# Simple second order equation to be solved by reduction of order

This is the question, given that; $$y_1 = x$$

$$(x^2+1)y''-2xy' +2y = 0$$

other form

$$y''-\dfrac {2x}{(x^2+1)}y' +\dfrac {2}{(x^2+1)}y = 0$$

using the formula

$$y_2 = y_1 \int e^{-\int p(x)dx} / y_1^2 dx$$

for $$y_2$$, I ended up with $$y_2 = cx^2+c_1$$

But the solution according to wolframalpha says that it is $$y_2 = (x-i)^2$$

May anyone tell me where is the deal?

• Note that $(x-i)^2+2iy_1=x^2-1=y_2$. To find your specific error you would need to display the steps from the formula for $y_2$ to your proposed solution. May 8 at 13:30

Although WA's solution does solve the DEQ, it looks like a bug, so let's see if we can prove it. Also, see the nice comment by @LutzLehmann above.

We want to use Reduction of Order, given that a solution is $$y_1=x$$, to solve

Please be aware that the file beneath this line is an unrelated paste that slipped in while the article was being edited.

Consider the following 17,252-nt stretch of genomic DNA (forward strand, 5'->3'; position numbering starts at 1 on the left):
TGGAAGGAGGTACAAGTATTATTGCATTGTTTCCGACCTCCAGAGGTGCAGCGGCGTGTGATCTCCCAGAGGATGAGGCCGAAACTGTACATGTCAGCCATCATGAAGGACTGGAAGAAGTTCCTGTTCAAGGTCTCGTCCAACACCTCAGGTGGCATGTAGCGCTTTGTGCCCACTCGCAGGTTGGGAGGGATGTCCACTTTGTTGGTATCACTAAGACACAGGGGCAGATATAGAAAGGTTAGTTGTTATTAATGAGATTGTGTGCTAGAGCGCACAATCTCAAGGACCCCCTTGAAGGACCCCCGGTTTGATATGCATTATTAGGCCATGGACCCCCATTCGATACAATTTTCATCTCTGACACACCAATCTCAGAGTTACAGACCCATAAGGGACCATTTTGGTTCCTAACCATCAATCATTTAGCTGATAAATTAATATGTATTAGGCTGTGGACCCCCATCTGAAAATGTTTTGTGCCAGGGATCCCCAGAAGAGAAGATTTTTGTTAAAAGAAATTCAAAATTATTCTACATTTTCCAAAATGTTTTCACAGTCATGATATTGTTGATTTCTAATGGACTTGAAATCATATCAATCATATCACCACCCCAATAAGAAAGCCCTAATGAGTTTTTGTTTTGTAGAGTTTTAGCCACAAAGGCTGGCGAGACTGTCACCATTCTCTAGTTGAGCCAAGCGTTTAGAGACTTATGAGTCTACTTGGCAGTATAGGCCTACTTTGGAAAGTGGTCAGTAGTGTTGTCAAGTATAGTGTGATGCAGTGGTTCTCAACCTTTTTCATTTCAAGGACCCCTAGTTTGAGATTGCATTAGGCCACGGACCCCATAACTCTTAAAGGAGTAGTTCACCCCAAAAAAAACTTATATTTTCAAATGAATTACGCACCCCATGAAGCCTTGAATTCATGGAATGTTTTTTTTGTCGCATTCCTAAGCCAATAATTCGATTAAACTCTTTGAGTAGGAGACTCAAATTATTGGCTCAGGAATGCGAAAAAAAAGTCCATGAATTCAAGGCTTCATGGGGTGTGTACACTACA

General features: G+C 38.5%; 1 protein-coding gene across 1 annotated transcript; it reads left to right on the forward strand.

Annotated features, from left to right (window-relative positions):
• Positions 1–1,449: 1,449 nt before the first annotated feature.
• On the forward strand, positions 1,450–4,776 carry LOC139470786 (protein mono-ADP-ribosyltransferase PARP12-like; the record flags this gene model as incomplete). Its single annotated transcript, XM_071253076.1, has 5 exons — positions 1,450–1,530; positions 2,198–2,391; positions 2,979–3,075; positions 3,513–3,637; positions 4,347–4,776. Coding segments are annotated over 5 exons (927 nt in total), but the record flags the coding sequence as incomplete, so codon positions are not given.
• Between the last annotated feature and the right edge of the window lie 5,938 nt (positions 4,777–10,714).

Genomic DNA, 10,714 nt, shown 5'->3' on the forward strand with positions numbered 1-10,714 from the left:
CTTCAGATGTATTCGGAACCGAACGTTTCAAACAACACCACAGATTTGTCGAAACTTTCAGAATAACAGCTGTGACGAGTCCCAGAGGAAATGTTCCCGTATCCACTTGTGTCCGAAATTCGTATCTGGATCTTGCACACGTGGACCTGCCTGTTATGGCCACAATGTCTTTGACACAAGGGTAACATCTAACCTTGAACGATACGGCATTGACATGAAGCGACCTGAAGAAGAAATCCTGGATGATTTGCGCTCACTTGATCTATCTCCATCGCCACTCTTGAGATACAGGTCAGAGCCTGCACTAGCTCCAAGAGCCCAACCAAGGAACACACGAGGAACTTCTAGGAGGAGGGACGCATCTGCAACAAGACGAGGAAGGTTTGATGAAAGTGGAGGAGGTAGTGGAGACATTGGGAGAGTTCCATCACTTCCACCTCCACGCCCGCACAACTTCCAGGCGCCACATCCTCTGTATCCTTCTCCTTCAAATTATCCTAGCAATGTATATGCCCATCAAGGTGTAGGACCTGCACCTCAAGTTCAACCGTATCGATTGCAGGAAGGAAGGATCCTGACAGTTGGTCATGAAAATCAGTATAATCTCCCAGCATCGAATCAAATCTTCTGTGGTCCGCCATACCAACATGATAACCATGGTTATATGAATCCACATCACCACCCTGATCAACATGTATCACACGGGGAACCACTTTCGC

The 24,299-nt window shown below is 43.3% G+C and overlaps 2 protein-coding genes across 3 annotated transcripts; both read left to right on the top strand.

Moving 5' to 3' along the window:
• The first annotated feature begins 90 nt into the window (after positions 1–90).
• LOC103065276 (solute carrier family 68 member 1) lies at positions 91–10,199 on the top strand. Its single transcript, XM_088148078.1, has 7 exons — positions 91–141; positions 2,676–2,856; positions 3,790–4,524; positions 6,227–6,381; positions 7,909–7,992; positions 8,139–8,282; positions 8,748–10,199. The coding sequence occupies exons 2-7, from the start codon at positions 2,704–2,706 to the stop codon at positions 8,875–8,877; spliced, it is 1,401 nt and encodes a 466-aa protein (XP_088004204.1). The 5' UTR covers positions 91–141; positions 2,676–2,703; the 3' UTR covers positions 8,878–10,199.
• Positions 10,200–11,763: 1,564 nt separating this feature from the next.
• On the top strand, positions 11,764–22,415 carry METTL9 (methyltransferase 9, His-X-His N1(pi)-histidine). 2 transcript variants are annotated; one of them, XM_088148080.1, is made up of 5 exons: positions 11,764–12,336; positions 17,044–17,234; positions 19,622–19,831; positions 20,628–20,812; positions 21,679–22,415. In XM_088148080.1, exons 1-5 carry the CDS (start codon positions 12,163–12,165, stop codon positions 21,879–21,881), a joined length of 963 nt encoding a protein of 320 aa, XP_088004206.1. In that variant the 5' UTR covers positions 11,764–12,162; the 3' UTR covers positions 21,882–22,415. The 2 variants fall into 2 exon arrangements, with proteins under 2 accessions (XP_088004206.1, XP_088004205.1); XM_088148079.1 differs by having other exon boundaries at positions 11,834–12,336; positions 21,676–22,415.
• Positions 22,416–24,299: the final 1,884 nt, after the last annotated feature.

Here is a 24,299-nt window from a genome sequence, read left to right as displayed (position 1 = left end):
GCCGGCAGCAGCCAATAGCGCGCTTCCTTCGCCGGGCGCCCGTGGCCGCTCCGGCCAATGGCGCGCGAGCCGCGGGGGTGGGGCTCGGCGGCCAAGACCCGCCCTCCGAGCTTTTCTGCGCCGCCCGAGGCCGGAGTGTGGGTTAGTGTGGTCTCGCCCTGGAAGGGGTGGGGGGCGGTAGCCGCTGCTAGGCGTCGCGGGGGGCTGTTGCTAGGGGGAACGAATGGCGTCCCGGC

$$\tag 1 (x^2+1)y''-2xy' +2y = 0$$

We will use these examples as a guide, assume $$y_2 = v x$$, and calculating derivatives

$$y_2 = v x, ~~~~y_2' = v + v' x, ~~~~y_2'' = v'' x + 2 v'$$

Substituting into $$(1)$$

$$v''x(x^2+1) + 2 v' = 0$$

Let $$w = v' \implies w' = v''$$, so

$$w'x(x^2+1) + 2 w = 0$$

Solving for $$w$$

$$w = \left(\dfrac{1}{x^2} + 1 \right)$$

From $$v' = w = \left(\dfrac{1}{x^2} + 1 \right)$$, solve for $$v$$

$$v = x - \dfrac{1}{x}$$

We have $$y_2 = v x$$, hence

$$y_2 = x^2 - 1$$

We can now write

$$y(x) = c_1 y_1(x) + c_2 y_2(x) = c_1 x + c_2(x^2-1)$$

Checking

$$(x^2+1)y''-2xy' +2y = (x^2+1) (2c_2) -2x(c_1+2 c_2 x) + 2(c_1 x + c_2(x^2-1)) = 0 ~~~~ \Large\color{\green}{\checkmark}$$